Your 'money personality' could be ruining your finances. This is how you can change it.

We all have our own unique personality that shapes how we think and interact with our money.

Whether you’re an impulse spender, a serial saver or somewhere in between, it’s important to know where you stand with money, so you can better manage your household budget.

Understanding your financial personality can help you identify any issues you might have with money management and help you implement positive changes. Accepting your financial flaws might be hard, but it will make it a lot easier for you to realise your long term financial goals.

Have a think about which of these three financial personalities best describes you, so you can make a change to your financial habits for the better:

The Money Procrastinator.

If you find yourself doing anything and everything before forcing yourself to open your monthly credit card statement, then you’re probably avoiding your finances too much.

While we’re all guilty of procrastinating at some point, if you’re avoiding your finances so much that you aren’t even sure if you have enough to pay your monthly electricity bill or school fees, then you might need to be a little more proactive and in tune with your finances.

If you can relate to this, then it’s time to sit down and assess your financial health. This probably doesn’t sound like a lot of fun, so you may want to seek some professional advice from a financial planner to help you get through it. Talking things through can help you get motivated and can also help set you up for long term financial success. Consider using a budget planner or an online app to help you get back on track.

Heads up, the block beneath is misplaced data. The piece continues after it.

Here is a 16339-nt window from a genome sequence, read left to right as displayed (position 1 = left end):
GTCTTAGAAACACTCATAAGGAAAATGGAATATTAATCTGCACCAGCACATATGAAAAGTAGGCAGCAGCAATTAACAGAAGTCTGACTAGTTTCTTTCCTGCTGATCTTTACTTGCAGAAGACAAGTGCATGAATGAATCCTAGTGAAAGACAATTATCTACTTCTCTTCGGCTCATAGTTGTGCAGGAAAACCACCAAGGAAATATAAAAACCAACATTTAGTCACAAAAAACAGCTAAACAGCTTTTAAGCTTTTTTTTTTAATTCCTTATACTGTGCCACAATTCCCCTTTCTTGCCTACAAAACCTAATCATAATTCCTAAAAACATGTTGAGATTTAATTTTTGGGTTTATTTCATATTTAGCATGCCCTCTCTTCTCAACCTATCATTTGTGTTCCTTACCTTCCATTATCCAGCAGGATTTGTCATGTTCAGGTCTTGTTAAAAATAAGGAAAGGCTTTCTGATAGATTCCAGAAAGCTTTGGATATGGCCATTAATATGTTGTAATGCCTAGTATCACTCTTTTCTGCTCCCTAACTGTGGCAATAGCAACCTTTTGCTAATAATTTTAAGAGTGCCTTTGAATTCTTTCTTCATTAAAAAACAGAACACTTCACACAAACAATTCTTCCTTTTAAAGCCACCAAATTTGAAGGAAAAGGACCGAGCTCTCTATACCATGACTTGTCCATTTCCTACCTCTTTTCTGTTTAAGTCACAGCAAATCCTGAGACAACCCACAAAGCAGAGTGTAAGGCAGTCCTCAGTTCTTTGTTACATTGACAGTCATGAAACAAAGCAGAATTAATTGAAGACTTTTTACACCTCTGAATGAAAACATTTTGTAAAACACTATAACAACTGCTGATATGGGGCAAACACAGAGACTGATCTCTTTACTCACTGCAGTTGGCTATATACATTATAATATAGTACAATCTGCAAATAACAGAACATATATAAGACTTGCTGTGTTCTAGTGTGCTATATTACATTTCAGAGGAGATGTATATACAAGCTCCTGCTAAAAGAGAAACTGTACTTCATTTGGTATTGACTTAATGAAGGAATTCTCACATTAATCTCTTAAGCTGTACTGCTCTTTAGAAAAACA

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The Reckless Spender.

If you find that you’re living pay cheque to pay cheque, you may be a reckless spender. This means you will often spend more than you can afford. Given your kids’ after-school activities, car loan repayments and household bills, it can be difficult to manage your family finances, but you need to learn how to better manage your cash flow.

If this fits your financial personality, try cutting back on your spending and identify money-saving opportunities where you can. Negotiating a better deal with your internet provider, refinancing your home loan or opting for homemade lunches (instead of takeaway) are simple ways you can spend less and avoid reckless expenditure.

The Frugal Saver.

If controlling your spending and regularly contributing to your savings is a breeze for you, then you’re probably already pretty smart with your dosh. Frugal savers usually have their finances in order and want to save as much as they can for a rainy day.

While this financial personality means you’re savvy with your money, there’s always room for improvement. Don’t let your frugality turn you into a buzzkill who worries about money so much that you can’t have fun. Remember to reward yourself for your hard work by taking a family holiday or treating yourself to a nice dinner every once in a while.

Your financial personality may present you with an uncomfortable truth, but it’s important to become familiar with your money habits so you can improve your family’s financial position. If you understand why you’re using your money in a particular way, it’ll make it easier for you to know what changes to make and how to improve your financial health for the better.

Bessie Hassan is a money expert at